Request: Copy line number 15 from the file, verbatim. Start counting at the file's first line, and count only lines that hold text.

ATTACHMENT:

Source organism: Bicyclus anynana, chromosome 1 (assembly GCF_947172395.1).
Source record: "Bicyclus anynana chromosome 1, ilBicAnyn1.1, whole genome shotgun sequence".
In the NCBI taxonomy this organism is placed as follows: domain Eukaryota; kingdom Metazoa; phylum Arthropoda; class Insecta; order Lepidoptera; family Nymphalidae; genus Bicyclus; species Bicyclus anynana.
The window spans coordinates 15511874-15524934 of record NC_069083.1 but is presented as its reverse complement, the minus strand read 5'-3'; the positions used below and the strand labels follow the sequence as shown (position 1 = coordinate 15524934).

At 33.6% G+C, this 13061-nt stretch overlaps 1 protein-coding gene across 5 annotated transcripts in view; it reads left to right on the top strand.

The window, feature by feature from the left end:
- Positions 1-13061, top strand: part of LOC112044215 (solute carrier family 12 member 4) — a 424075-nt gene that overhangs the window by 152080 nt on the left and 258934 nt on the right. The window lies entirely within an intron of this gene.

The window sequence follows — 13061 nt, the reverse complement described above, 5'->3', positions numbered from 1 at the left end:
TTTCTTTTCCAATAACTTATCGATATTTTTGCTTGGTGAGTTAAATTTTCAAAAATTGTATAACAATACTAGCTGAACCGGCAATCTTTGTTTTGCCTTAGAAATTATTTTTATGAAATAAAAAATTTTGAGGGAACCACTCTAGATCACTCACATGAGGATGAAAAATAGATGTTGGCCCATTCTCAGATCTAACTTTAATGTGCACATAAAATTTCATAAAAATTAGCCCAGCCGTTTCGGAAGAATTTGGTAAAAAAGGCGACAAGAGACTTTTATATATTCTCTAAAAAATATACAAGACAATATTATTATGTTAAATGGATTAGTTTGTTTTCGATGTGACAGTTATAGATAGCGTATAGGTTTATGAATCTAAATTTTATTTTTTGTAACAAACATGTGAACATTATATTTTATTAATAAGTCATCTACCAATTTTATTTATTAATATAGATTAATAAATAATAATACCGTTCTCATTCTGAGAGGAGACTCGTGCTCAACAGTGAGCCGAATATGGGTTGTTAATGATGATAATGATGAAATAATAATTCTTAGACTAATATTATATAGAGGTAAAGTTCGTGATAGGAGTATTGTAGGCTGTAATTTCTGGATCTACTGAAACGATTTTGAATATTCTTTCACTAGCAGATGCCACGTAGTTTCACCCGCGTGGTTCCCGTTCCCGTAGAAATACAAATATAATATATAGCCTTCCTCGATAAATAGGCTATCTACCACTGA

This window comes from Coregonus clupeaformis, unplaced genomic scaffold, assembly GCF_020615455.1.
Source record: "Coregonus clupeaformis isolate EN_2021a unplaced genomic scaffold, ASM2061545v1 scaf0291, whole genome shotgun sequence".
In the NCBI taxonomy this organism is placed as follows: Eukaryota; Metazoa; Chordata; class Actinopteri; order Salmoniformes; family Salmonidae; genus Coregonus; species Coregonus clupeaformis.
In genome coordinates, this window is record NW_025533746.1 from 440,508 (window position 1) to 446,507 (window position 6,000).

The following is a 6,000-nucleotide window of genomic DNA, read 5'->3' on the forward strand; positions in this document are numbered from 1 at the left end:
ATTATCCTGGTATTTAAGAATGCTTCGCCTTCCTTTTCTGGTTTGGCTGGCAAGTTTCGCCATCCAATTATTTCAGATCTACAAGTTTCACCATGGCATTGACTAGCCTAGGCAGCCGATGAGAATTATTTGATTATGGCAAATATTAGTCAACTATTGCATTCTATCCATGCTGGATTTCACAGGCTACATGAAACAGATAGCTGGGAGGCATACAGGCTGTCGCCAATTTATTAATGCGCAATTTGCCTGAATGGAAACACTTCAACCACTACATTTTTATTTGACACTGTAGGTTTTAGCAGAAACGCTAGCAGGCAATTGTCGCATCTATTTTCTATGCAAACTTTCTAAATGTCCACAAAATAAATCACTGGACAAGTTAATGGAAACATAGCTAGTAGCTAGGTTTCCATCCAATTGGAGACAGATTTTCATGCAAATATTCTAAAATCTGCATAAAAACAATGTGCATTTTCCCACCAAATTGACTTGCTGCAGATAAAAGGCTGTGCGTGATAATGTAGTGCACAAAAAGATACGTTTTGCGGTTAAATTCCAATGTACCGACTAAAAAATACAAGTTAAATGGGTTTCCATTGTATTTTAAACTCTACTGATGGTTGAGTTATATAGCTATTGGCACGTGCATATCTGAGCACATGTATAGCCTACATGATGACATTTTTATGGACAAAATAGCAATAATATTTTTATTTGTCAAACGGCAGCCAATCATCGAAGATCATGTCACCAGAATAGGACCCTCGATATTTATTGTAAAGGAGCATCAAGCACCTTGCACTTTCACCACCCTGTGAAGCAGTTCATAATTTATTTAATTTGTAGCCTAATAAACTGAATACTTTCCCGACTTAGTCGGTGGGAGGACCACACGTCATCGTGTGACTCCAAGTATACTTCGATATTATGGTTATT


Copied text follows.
ATTATCCTGGTATTTAAGAATGCTTCGCCTTCCTTTTCTGGTTTGGCTGGCAAGTTTCGCCATCCAATTATTTCAGATCTACAAGTTTCACCATGGCATTGACTAGCCTAGGCAGCCGATGAGAATTATTTGATTATGGCAAATATTAGTCAACTATTGCATTCTATCCATGCTGGATTTCACAGGCTACATGAAACAGATAGCTGGGAGGCATACAGGCTGTCGCCAATTTATTAATGCGCAATTTGCCTGAATGGAAACACTTCAACCACTACATTTTTATTTGACACTGTAGGTTTTAGCAGAAACGCTAGCAGGCAATTGTCGCATCTATTTTCTATGCAAACTTTCTAAATGTCCACAAAATAAATCACTGGACAAGTTAATGGAAACATAGCTAGTAGCTAGGTTTCCATCCAATTGGAGACAGATTTTCATGCAAATATTCTAAAATCTGCATAAAAACAATGTGCATTTTCCCACCAAATTGACTTGCTGCAGATAAAAGGCTGTGCGTGATAATGTAGTGCACAAAAAGATACGTTTTGCGGTTAAATTCCAATGTACCGACTAAAAAATACAAGTTAAATGGGTTTCCATTGTATTTTAAACTCTACTGATGGTTGAGTTATATAGCTATTGGCACGTGCATATCTGAGCACATGTATAGCCTACATGATGACATTTTTATGGACAAAATAGCAATAATATTTTTATTTGTCAAACGGCAGCCAATCATCGAAGATCATGTCACCAGAATAGGACCCTCGATATTTATTGTAAAGGAGCATCAAGCACCTTGCACTTTCACCACCCTGTGAAGCAGTTCATAATTTATTTAATTTGTAGCCTAATAAACTGAATACTTTCCCGACTTAGTCGGTGGGAGGACCACACGTCATCGTGTGACTCCAAGTATACTTCGATATTATGGTTATT